The lease then provides that it is upon the following conditions:
First. The Club agrees that it will pay as rental to the Society 75 per cent. of the dues as now prescribed in the Bylaws and collected from its members as the same shall be received and out of the balance of said dues it will after paying all proper expenses incident to the maintenance and management of the club including all supplies in the nature of stationery, newspapers, periodicals, liveries, salaries of superintendent and assistants and such other expenses as may be regarded by the governors of this club or a majority thereof as proper and necessary, and the club agrees to pay over to the Society any unexpended balance of said dues remaining at the end of each year during the continuance of the lease.
Second. The club agrees that during the term of the lease the portion of the building set aside for its use will only be used for the purposes of a first class club establishment.
Third. That the club will not let or underlet the rooms or any part thereof. That it will keep books of account of receipts and expenditures open to the president or vice-president of the Society or any other person authorized by them.
Fourth. The club agrees it will use all reasonable means to keep its membership at all times during the time of this lease to the number of 600 and dues as now prescribed by the Bylaws.
Fifth. It it further agreed that in consideration of One dollar and the premises the Society shall not hold any of the officers, governors or members of the club in any way liable for anything under this arrangement.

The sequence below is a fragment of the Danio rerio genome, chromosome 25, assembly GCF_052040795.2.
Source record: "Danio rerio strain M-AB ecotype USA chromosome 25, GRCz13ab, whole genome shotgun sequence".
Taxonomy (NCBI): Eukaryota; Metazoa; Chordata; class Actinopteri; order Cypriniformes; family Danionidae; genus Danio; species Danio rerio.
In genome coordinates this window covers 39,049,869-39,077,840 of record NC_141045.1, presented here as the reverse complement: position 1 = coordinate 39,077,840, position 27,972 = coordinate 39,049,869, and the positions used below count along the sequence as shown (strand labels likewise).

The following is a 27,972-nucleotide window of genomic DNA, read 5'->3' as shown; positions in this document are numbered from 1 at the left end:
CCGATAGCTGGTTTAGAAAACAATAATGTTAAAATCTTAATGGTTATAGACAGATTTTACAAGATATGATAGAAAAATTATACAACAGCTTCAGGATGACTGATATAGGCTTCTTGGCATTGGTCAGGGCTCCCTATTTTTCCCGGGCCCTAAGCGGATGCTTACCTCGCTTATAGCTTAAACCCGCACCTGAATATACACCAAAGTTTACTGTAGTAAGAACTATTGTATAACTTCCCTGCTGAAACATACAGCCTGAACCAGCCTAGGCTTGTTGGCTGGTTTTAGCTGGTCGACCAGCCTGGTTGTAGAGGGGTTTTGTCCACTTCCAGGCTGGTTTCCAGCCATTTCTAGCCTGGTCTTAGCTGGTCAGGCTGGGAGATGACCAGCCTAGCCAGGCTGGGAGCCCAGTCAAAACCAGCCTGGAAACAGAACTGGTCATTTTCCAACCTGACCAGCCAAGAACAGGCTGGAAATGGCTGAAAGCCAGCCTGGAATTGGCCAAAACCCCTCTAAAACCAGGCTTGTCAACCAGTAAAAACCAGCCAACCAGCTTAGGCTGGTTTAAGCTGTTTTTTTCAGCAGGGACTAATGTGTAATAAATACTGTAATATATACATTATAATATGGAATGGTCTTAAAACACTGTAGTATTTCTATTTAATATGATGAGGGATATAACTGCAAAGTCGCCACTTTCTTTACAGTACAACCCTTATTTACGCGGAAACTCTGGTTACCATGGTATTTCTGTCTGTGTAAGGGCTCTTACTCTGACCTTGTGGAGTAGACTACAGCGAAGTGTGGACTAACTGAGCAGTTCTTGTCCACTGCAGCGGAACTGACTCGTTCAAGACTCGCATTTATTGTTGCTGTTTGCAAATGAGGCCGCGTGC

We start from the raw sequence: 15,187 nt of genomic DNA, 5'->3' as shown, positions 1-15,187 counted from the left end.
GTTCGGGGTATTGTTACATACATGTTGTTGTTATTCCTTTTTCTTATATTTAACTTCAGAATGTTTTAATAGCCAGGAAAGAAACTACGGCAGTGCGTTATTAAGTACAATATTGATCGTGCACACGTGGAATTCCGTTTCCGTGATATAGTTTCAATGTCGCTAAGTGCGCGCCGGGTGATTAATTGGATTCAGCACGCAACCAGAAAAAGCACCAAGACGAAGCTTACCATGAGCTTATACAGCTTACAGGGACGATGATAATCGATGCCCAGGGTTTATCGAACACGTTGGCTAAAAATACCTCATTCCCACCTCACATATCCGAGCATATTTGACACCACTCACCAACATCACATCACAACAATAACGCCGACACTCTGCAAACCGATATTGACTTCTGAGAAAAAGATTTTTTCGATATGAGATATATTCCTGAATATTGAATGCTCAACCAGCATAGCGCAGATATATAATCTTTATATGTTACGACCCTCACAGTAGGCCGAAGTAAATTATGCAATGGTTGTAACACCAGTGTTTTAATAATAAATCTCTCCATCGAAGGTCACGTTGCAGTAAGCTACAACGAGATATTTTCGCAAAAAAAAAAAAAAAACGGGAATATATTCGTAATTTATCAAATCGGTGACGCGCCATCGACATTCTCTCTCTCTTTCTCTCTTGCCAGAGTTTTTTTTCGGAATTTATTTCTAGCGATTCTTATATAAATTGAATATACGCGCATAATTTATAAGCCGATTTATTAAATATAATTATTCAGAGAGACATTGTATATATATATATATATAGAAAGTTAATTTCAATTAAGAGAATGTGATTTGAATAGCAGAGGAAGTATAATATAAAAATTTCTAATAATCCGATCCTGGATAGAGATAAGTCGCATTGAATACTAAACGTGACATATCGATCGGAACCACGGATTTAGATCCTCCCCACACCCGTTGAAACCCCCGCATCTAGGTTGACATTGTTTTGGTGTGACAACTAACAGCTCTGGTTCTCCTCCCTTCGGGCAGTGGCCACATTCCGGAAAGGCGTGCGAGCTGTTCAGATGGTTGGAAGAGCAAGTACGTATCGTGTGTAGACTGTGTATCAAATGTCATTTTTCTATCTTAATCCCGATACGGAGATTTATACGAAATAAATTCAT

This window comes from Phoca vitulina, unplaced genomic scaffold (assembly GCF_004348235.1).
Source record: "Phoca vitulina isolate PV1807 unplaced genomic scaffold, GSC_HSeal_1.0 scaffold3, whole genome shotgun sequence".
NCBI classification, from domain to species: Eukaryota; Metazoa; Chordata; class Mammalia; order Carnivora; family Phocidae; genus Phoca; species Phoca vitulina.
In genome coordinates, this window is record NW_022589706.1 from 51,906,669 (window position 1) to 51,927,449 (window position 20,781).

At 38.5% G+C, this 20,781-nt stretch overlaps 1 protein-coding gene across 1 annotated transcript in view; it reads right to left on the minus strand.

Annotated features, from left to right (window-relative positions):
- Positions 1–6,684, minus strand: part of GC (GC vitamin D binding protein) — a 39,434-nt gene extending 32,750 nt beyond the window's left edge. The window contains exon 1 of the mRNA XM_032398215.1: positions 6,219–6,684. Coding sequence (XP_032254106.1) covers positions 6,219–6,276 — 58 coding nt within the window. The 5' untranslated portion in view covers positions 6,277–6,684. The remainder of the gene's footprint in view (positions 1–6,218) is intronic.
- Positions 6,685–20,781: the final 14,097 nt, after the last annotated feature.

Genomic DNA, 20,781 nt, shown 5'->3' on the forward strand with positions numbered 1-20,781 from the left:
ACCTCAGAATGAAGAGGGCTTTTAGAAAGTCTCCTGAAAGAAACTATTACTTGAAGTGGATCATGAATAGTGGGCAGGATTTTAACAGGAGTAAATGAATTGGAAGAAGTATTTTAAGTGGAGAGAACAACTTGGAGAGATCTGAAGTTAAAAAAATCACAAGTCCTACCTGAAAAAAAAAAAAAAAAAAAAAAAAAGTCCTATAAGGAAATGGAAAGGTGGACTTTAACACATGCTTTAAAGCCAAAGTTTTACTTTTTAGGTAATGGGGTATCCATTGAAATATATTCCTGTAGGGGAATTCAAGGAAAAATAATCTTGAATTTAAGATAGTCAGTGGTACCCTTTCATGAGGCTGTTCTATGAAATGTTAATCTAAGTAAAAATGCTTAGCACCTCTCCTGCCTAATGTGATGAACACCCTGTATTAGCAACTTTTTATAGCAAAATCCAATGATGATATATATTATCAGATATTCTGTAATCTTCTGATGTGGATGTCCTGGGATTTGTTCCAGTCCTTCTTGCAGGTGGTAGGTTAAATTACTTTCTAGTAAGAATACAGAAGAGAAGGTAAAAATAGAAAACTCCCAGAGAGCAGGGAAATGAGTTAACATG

It is further agreed that the dues from the members shall date from the first day of January, 1888, and thereafter the annual dues shall be due and payable on the first days of January and July.
Then follows a diagram of the premises.
Q. Are there any further agreements relative to the management of the Cafe Savarin or the Lawyers' Club? A. The Cafe Savarin took certain space formerly occupied by the Mercantile Safe Deposit Company, in 1890. I think it was February 28, 1890 (handing paper).
Q. And this is the agreement relating to that space? A. It is.
MR. HUGHES: I offer it in evidence.
(Paper marked Exhibit 386.)
(EXHIBIT 386, will be found in the Book of Exhibits.)
THE WITNESS: That is a copy. I do not have the original.
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MR. HUGHES: This is an indenture, dated, February 28, 1890, between the Equitable Life Assurance Society, the Mercantile Safe Deposit Company and the Cafe Savarin Company. It provides for a lease by the Mercantile Safe Deposit Company to the Cafe Savarin Company subject to the conditions of the lease between the Equitable Life Assurance Society and the Mercantile Safe Deposit Company of certain portions of the latter's premises in the Equitable building.
THE WITNESS: That has been brought down to date by extensions.
Q. And this practice outlined in the agreement with the Cafe Savarin and Lawyers' Club has been maintained, to wit, that the Lawyers' Club pays over to the Cafe Savarin 75 per cent. of its dues? A. That was modified in 1892, whereby the Cafe Savarin Company takes all the receipts of the Lawyers' Club and pays all its expenses and turns the unexpended balance over to the Society.